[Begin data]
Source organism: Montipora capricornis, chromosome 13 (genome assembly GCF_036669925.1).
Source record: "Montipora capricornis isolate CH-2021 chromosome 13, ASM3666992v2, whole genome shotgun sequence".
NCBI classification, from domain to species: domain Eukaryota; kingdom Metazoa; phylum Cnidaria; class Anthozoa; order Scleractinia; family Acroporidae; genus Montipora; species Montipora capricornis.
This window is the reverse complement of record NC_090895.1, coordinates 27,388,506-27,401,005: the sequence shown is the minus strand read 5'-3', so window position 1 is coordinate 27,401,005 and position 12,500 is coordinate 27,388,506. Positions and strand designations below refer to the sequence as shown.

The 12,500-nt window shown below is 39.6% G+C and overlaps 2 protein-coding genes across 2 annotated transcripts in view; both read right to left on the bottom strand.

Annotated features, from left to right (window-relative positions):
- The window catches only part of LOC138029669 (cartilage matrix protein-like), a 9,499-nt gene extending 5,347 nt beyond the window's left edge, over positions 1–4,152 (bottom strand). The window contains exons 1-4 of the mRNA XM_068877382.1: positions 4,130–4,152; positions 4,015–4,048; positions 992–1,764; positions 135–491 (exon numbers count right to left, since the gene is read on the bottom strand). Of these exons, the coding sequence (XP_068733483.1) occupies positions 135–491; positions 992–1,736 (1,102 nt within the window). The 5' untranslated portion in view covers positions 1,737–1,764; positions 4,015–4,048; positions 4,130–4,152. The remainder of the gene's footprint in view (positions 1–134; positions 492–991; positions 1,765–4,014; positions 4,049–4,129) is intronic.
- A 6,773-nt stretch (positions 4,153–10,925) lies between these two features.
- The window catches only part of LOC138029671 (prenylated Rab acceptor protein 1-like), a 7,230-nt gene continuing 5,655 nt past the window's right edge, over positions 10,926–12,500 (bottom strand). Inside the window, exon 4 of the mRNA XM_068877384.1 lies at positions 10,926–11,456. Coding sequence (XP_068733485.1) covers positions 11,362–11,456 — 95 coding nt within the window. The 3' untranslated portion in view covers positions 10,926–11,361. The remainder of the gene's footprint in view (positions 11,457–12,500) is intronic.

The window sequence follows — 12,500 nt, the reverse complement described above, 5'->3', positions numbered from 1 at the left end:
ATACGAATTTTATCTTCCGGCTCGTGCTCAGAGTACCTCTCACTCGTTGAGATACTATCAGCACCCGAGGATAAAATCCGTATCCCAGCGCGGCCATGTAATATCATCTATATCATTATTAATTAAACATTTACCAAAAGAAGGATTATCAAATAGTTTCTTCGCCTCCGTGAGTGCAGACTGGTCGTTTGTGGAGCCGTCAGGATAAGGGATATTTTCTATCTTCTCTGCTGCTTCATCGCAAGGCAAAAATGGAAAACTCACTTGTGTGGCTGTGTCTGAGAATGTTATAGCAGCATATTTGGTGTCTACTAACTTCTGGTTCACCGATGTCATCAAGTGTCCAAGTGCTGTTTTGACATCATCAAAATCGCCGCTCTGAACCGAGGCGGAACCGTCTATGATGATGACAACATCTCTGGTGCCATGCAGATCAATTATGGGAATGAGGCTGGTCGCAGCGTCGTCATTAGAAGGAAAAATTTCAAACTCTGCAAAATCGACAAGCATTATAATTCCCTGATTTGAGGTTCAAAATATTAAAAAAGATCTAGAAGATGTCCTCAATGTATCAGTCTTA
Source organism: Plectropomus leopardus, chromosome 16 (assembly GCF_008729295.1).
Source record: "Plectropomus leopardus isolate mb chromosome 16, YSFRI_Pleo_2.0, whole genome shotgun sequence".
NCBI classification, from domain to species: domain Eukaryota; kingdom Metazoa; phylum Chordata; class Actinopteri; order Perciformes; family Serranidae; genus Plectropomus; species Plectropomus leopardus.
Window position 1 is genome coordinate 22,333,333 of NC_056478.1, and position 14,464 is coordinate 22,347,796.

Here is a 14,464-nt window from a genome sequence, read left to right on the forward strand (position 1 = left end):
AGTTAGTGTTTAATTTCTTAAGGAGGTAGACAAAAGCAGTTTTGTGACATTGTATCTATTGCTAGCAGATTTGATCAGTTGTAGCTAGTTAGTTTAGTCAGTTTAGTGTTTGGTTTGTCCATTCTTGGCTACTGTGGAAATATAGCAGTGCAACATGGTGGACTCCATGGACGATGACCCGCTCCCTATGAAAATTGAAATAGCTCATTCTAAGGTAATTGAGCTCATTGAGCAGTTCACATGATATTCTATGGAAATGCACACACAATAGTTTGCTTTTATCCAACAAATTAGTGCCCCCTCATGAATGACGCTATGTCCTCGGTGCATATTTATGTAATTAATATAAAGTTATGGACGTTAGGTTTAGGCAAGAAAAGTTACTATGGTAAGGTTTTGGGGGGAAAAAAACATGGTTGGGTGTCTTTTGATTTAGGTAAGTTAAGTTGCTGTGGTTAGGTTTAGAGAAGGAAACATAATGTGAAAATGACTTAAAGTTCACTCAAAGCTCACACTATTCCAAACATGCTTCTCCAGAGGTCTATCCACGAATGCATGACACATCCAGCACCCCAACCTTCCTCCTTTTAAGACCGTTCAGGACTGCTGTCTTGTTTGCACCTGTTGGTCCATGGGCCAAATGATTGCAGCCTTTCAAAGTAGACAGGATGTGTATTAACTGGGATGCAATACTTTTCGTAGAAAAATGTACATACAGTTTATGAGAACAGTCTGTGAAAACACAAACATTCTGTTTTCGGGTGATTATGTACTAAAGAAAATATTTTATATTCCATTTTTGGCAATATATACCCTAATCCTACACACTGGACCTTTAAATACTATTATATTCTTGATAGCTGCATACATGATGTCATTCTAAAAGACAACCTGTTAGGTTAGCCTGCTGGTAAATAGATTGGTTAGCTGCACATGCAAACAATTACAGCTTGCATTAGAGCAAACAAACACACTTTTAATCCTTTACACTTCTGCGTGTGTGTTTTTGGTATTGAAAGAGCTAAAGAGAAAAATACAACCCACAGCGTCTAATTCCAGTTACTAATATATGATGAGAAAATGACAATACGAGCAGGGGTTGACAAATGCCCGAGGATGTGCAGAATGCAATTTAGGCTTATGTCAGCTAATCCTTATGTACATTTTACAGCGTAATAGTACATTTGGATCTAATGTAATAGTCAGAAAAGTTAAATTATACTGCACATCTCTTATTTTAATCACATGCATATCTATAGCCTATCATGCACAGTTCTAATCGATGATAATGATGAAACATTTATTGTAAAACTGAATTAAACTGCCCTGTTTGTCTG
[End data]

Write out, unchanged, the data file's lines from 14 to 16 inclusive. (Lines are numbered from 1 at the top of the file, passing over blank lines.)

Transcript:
NCBI classification, from domain to species: domain Eukaryota; kingdom Metazoa; phylum Chordata; class Actinopteri; order Perciformes; family Serranidae; genus Plectropomus; species Plectropomus leopardus.
Window position 1 is genome coordinate 22,333,333 of NC_056478.1, and position 14,464 is coordinate 22,347,796.

Here is a 14,464-nt window from a genome sequence, read left to right on the forward strand (position 1 = left end):